Not being able to verify indicates the possibility of a man-in-the-middle – or does it? That’s pretty much the process, and yes – you heard right. Web browsers have a local cache of public key certificates from certificate authorities that they use to check signature accuracy on certificates that sites present to them. This is a huge flaw, for so many reasons. If a certificate authority’s private key is cracked and they need to reissue key pairs (and thus, new certificates), you may be vulnerable until your web browser manufacturers release a patch or somehow push new certificates down to your browser, if you ever end up updating the browser itself that is, or if they actually push new certificates securely. This is just one problem. But what I really wanted to get at is this – nothing is stopping a man-in-the-middle from posing as your server if he can get a certificate claiming to be you from any browser-supported certificate authority. All he needs is a signed certificate from any certificate authority that your browser supports, since your browser caches certificate authorities’ public certificates (and it will show as “Verified” for any certificate authority-signed certificate). As such, he can relay messages between you and your actual server, snooping on all the traffic, unencrypted:


You see, nothing is really stopping an attacker from gaining a certificate like I did for my site except maybe the level of protection you pay for (meaning, if you originally paid for some sort of Extended Validation Certificate from your certificate authority, the attacker might have a harder time getting a certificate signed that claims he’s you from that same certificate authority). Extended validation doesn’t solve much of a problem, because not only can he actually obtain a signature from my certificate authority, he might be able to obtain one from any other certificate authority and claim to be my site, and you would have to know what certificate authority you’re using originally to actually detect such a thing (as well as periodically monitor your site for changes in signatures using external requests from across the globe since an attacker may only snoop based on IP geolocation):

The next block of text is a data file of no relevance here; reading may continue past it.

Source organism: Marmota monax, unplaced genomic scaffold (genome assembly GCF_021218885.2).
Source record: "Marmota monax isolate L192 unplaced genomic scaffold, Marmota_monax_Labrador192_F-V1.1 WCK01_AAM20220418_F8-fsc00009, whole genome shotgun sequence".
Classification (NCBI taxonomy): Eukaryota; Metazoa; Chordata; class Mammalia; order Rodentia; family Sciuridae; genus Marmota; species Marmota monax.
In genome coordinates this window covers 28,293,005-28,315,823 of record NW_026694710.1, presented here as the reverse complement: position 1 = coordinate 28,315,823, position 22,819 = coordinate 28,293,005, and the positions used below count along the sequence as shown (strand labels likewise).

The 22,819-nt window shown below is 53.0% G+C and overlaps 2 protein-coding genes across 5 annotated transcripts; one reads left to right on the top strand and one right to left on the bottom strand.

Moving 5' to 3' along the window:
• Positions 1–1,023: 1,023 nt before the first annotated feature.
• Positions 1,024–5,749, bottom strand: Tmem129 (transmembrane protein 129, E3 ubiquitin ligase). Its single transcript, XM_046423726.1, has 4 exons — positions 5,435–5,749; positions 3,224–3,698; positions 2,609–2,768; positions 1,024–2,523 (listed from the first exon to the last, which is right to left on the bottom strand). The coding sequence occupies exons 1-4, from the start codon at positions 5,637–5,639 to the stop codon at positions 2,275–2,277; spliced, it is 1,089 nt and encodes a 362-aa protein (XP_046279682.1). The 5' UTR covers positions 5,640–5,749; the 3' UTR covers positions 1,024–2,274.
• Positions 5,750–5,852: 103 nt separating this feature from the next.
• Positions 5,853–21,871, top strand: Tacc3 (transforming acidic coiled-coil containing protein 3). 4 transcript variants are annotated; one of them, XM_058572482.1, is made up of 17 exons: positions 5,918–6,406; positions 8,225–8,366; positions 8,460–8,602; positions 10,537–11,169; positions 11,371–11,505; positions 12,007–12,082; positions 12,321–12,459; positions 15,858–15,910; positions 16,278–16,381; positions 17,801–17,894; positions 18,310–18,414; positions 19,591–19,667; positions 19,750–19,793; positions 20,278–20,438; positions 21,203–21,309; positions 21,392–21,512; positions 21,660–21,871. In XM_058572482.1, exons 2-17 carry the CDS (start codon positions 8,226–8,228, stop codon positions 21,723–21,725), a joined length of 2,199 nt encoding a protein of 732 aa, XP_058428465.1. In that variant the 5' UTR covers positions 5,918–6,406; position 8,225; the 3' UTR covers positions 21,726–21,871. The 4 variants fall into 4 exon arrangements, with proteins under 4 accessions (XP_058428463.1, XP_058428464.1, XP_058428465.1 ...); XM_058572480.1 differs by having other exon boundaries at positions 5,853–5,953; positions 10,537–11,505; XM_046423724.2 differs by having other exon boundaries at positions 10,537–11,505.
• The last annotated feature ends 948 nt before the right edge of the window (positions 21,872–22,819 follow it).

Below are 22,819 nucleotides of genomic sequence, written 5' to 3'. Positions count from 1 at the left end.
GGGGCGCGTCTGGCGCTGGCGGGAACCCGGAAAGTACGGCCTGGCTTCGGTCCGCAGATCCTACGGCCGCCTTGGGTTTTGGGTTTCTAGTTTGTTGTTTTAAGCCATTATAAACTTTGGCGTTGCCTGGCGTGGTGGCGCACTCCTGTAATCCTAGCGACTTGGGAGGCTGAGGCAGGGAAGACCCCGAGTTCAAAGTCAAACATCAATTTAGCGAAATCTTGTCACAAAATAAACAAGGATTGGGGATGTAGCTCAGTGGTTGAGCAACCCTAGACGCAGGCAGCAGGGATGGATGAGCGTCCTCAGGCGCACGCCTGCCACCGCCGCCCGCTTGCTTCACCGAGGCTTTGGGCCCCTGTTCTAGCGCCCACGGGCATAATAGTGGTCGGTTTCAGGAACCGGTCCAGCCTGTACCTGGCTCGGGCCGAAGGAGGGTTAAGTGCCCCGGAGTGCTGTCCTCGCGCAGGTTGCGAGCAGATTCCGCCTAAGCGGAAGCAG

Not to mention the fact that a government can subpoena any certificate authority to forge a certificate claiming to be “someone else”, from the very same certificate authority that “someone else” used, and transparently monitor all traffic across that site unencrypted. So even if you do use HTTPS to connect to a site, it may still be monitored unencrypted by somebody. Are you skeptical that this could ever happen? Here’s some proof that’s its been done before. Also, some certificate authorities actually require that they generate both public and private key pairs for your server. This is a big no-no. You should never, ever expose your private key to anyone. Even certificate authorities go to extreme lengths to never let this happen to the private key they use to sign certificates.

But fear not, for there are nice and elegant ways to avoid such things. One way is to not expose vital information over the internet, physically distribute client software as applications, and have those applications use a mechanism known as certificate pinning. Essentially, this lets you become your own certificate authority…because as an average Joe, you aren’t allowed to add your own certificate authority certificate into a web browser’s cache unless you shake hands with the manufacturers and have some pretty deep connections.

So I ask you all this, armed with this knowledge, and after having read my article, do you trust certificate authorities?

If you want to read more on the underlying mechanism for key exchange, SSL certificates will usually use the RSA cryptosystem, which has been around since 1977 and has proven itself. Its based on the difficulty of factoring a number computationally. Its hard to find the factors of an extremely large number…but, I guess that’s a moving target, especially with supercomputers out there that have so many cores that threading out such a mathematical computation would likely break your private key in no time at all.